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United States Capitol Historical Society

From Wikipedia, the free encyclopedia

The United States Capitol Historical Society is an organization chartered by the United States Congress, beginning in 1962, to educate the public on the heritage and history of the United States Capitol, as well as its institutions and those individuals who have served them over time.[1]


The Society was established in 1962 as a private non-profit organization. Founded through a bipartisan effort by Congress, the society's creation was spearheaded by its first president, Representative Fred Schwengel of Iowa. The group holds a congressional charter under Title 36 of the United States Code.[2] They have an Oral History collection at the Library of Congress.[3] They offer Fellowships to study the history of the Capitol.[4]


In 2004, The United States Capitol Historical Society was one of eight recipients of the National Humanities Medal from the National Endowment for the Humanities conferred by President George W. Bush. The following entry from the NEH website, 2004 Medal Recipients page, gives great insight into the operation, purpose and service of The United States Capitol Historical Society:

"Ronald Sarasin says that one of his favorite pastimes is leading special tours onto the House floor of the U.S. Capitol.

"There is so much more to be told about our nation's history from inside this building than simply the making of laws," says Sarasin, who was a congressman from Connecticut in the 1970s. He is now president and chief executive officer of the United States Capitol Historical Society, founded in 1962 by Congress to educate the public on the history of the Capitol and Congress.

On his tours, Sarasin is quick to point out the building's purpose. "It is not a museum, it is a working office building, and I remind people on tours of that--that they are walking through the halls and congressmen and senators are walking through the same halls as well.

"As a former member of Congress, you never lose your fascination for the Capitol Building or the floor itself," says Sarasin. "Our goal in the historical society is, as our founder Fred Schwengel said, to have people 'catch something of the fire that burned in the hearts of the men and women who served here.'"

In forty-two years the society has used its visitor center, books, films, lectures, and tours to provide an in-depth examination of this American icon. Fulfilling its mission has become more difficult because of security restrictions instituted after September 11, 2001—much of the Capitol is now closed off from public view and indoor tours are limited. Consequently, the society's guidebook, We the People, the Story of the United States Capitol, is more in demand than ever. It is published in six languages and is now in its fifteenth printing.

"We've even created an outdoor tour around the building to help visitors imagine what's going on inside," Sarasin says.

The society collects and displays documents and artifacts from the Capitol's history. Among its holdings are nineteenth-century handwritten records of the House and an antique coverlet depicting the Capitol in 1846 before the large dome and House and Senate wings were added. The society sponsors fellowships and internships on the art of the Capitol, the people who built it, and the lawmakers who inhabit it.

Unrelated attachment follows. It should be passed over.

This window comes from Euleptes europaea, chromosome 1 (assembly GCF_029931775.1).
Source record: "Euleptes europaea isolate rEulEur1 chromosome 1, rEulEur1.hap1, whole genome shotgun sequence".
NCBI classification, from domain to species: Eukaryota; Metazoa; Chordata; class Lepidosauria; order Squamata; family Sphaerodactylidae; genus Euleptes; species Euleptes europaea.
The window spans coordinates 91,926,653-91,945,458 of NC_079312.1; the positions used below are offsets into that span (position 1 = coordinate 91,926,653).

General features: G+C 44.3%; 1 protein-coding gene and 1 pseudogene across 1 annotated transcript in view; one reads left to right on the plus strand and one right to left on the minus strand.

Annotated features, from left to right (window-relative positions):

Since George Washington laid the cornerstone of the Capitol in 1792, the building has been built, burned, rebuilt, and restored. Ten architects and countless artisans contributed, including a Roman fresco painter named Constantino Brumidi. This year is the two hundredth anniversary of Brumidi's birth, and his work was featured this past September as part of the society's symposium on "The Fourth Rome: Roman and Italian Influences on the Art, Architecture, and Culture of Washington, D.C. and the U.S. Capitol." Brumidi had restored Raphael's work in the Vatican before he came to the United States in 1852. He worked on the Capitol for more than twenty-five years and at age seventy-five was still painting the frieze encircling the rotunda.

His successor was Allyn Cox, who completed the rotunda frieze in the 1950s and went on to decorate the corridors with a series of murals commissioned jointly by the society and the Daughters of the American Revolution. The "Hall of Capitols" shows all the buildings used by Congress, the construction of the current building, and key points in its history. The "Great Experiment" corridor depicts the growth of America in sixteen paintings and the third corridor displays the series "Westward Expansion."

The stories found in the Capitol are important to pass on to the next generation, Sarasin says. The society offers books and lesson plans geared towards different age groups and special tours for visiting school groups. "We take them to the House floor, let them sit in the seats of the legislators, and talk about the House and answer their questions," says Sarasin. "I always enjoy it because often these are the best and the brightest who come as representatives of their own states, and they bring a lot of knowledge, which challenges me." [5]


The society is governed by a fifty-person Board of Trustees who have past involvement with the Capitol.


External links

This page was last edited on 6 December 2019, at 20:38
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